49ers Live Up to Their Name : Take a Load Off, Steve: Joe Is Just a Memory

See? A Mormon guy CAN have fun. That includes the great-great-great-grandson of Brigham Young himself, Steve Young, superstar of Super Bowl XXIX, who, upon being asked Sunday to sum up his feelings after playing the football game of his life, summed them up in one word: “Spectacular!”

On that day a fortnight ago when the San Francisco 49er quarterback, who donates 10% of his income to his church, defeated the Dallas Cowboys and began looking forward to his first NFL championship game, his parting thought was: “Even for a Mormon guy, I swear it’s going to be fun.”

He once was a contestant on the TV game show “Wheel of Fortune.” That was fun. His high school sweetheart won the Miss USA pageant and later he dated Marie Osmond. (He took her bowling.) That was fun. But to throw six touchdown passes while winning an NFL championshipgame, this, Jon Steven Young could not deny, was as good as it gets.

The feeling was spectacular, and so was he. Young put a 44-yard touchdown on the Joe Robbie Stadium scoreboard only 84 seconds into the game. The next one covered 51 yards. The next covered five. The next covered eight. The next one went 15. The last one went seven. And there were still 13 minutes 49 seconds remaining.


Oh, what a feeling.

“I really wish that anyone who ever played football could feel this,” the Super Bowl’s unanimously elected most valuable player said.

Young longed to share the moment.

Share it with Mike Shanahan, his offensive coordinator, rumored by many to be headed to another team as head coach. Shanahan’s play-calling was masterful, Young joked.


“That sucker better not leave,” Young joked. “I should say he had nothing to do with this.”

Share it also with Jerry Rice, his favorite receiver, who started his own rumor that he might leave the 49ers and retire. Rice scored three touchdowns.

“We’ll try to win this again next season, unless Jerry really retires. Then I quit,” Young said, still kidding.

He isn’t quitting. He isn’t going anywhere. San Francisco is his city at last. Steve Young has finally officially become the left-handed Joe Montana. And anybody who doesn’t think so in the city by the Bay can just go jump in a lake.


Calling them “the critics and the skeptics,” Young said he knew he finally had them on the run. They had clung to this never-won-a-championship thing, still threw the sainted Montana in his face like a spiral. Never again.

Amid the celebration of Sunday’s 49-26 success against San Diego for the championship, Young recalled many mornings when he drove to work, “I’d almost want to turn around.

“For one person to face the kind of scrutiny and skepticism I faced, to fight through them and to be able to stand here . . .” he said, an eloquent athlete, searching for the right words. “To not have any more of that criticism that pierces your heart . . .

“That makes this one of the most precious times in my life.”


There were many periods in his life when Steve Young suffered. That made this precious also to teammates such as tight end Brent Jones, who said, “To see Steve and what he’s accomplished after what he’s been through, the struggles he’s dealt with, it makes it all worthwhile. It was a pleasure to watch him. He was flawless.”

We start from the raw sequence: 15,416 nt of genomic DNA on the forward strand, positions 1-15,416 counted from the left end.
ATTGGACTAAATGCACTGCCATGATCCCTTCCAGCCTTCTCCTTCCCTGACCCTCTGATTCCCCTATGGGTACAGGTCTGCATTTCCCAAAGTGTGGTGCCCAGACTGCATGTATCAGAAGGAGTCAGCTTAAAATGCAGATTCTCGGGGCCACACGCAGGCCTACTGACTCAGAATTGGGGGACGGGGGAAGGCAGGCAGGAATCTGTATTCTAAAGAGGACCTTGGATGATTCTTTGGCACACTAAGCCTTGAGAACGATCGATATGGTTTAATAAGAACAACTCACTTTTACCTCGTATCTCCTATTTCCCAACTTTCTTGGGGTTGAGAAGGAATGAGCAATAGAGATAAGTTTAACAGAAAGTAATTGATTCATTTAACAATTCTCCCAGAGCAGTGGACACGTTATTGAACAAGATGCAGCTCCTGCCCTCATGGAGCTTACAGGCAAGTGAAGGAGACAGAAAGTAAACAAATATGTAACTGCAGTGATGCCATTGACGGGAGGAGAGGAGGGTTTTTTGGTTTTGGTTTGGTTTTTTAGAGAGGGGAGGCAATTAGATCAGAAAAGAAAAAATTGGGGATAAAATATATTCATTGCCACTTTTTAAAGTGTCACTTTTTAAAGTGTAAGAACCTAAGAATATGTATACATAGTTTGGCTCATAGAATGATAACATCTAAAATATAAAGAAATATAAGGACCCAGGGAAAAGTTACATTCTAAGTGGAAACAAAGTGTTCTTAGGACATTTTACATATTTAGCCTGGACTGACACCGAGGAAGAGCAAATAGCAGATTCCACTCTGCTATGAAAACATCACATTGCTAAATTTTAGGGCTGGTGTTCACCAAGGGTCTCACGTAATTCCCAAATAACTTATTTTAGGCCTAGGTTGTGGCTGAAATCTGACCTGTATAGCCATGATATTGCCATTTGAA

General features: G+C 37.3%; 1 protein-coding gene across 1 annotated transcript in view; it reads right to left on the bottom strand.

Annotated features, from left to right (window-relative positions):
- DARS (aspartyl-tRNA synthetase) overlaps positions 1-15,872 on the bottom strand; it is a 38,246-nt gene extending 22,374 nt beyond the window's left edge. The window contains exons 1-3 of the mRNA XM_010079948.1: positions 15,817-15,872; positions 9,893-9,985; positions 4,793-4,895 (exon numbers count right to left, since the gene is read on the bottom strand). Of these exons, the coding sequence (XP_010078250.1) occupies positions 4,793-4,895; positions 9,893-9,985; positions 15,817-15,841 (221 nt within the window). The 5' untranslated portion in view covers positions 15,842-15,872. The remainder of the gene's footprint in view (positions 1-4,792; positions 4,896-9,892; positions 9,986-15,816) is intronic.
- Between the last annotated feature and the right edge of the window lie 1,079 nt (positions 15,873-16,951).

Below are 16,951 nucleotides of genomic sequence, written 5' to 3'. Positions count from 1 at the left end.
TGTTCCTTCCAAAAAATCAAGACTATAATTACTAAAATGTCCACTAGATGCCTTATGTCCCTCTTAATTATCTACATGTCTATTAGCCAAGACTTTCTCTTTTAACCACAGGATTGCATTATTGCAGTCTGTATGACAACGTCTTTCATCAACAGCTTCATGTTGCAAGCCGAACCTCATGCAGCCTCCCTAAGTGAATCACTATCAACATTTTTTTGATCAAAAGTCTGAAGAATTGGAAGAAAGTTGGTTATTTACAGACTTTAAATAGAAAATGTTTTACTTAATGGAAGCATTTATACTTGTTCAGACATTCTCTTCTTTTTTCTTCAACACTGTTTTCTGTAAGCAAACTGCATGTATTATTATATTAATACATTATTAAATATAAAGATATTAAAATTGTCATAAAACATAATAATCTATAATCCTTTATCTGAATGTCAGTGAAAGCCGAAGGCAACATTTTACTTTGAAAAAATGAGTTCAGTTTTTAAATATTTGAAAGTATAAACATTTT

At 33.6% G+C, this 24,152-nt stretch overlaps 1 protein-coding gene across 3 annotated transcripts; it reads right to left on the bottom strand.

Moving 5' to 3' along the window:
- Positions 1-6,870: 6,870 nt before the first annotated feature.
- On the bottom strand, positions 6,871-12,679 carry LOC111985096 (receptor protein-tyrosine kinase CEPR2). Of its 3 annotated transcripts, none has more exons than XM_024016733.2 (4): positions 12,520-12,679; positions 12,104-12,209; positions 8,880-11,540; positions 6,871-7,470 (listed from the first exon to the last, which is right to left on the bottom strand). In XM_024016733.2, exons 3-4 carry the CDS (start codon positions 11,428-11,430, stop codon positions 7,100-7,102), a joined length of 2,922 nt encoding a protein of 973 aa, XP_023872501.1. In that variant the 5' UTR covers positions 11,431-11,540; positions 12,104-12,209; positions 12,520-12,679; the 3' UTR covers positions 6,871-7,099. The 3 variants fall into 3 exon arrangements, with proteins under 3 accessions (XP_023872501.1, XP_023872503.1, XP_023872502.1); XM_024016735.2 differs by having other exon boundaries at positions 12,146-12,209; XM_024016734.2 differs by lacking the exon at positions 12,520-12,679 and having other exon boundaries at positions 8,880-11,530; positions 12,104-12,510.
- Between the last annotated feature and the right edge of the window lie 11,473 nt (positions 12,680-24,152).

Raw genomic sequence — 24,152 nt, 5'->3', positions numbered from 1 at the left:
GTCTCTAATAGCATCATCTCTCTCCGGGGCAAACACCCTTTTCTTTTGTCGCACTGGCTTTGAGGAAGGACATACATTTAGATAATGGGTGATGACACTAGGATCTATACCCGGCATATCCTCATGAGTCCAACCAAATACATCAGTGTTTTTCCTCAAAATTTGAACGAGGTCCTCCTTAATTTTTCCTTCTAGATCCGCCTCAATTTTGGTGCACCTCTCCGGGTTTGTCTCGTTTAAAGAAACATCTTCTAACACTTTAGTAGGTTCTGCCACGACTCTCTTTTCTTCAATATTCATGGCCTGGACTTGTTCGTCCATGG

Linebacker Gary Plummer said that Young approached teammates on the sideline during Sunday’s game with San Diego and said: “Can you guys take this monkey off my back?”

“Are you kidding me?” Plummer replied. “That gorilla is gone!”

Shanahan felt this was Young’s finest hour. “He made some great throws against some tough coverages and didn’t miss a checkoff,” the 49er assistant said, ever the play-caller. “I just can’t give you words about what I think of him and how he handled himself on the field in such a pressure-type situation.”


Young once suffered through two seasons with the ungodly awful Tampa Bay Buccaneers, losing 28 of 32 games and wondering whether he should take his law degree from BYU and change his occupation. Even when a Los Angeles team from the old USFL made him the fattest cat in football history, Young felt he had cheapened himself by accepting.

He felt that he had sold his soul. Steve told his father as much and LeGrande Young understood, having done honest labor all his life, digging ditches, cutting timber with chain saws and even working on a sheep ranch, for long hours and low pay. Having chosen money over goals, Steve had a change of heart, but his father said once you gave your word, you should live by it.

Being dubbed a “money-grubbing, no-good kid,” as his father put it, really hurt. Young yearned for acceptance. One day in 49er camp, he bummed a pair of Montana’s shoes without Montana’s knowledge. The number “16" was painted on the heels of each shoe, and Young backed up against a wall so that Montana wouldn’t notice.

Humble as he tries to be, strains to be, Young heard somebody ask after the Super Bowl if this was the greatest game he had ever played. The most honest answer he could give, he gave:


“Under the circumstances, it has to be.”

Joe Montana’s successor was a success. He completed 24 of 36 passes for 325 yards, six scores, no interceptions. And knocked off work early. And stood there, arms thrust upward in triumph.

He killed the gorilla.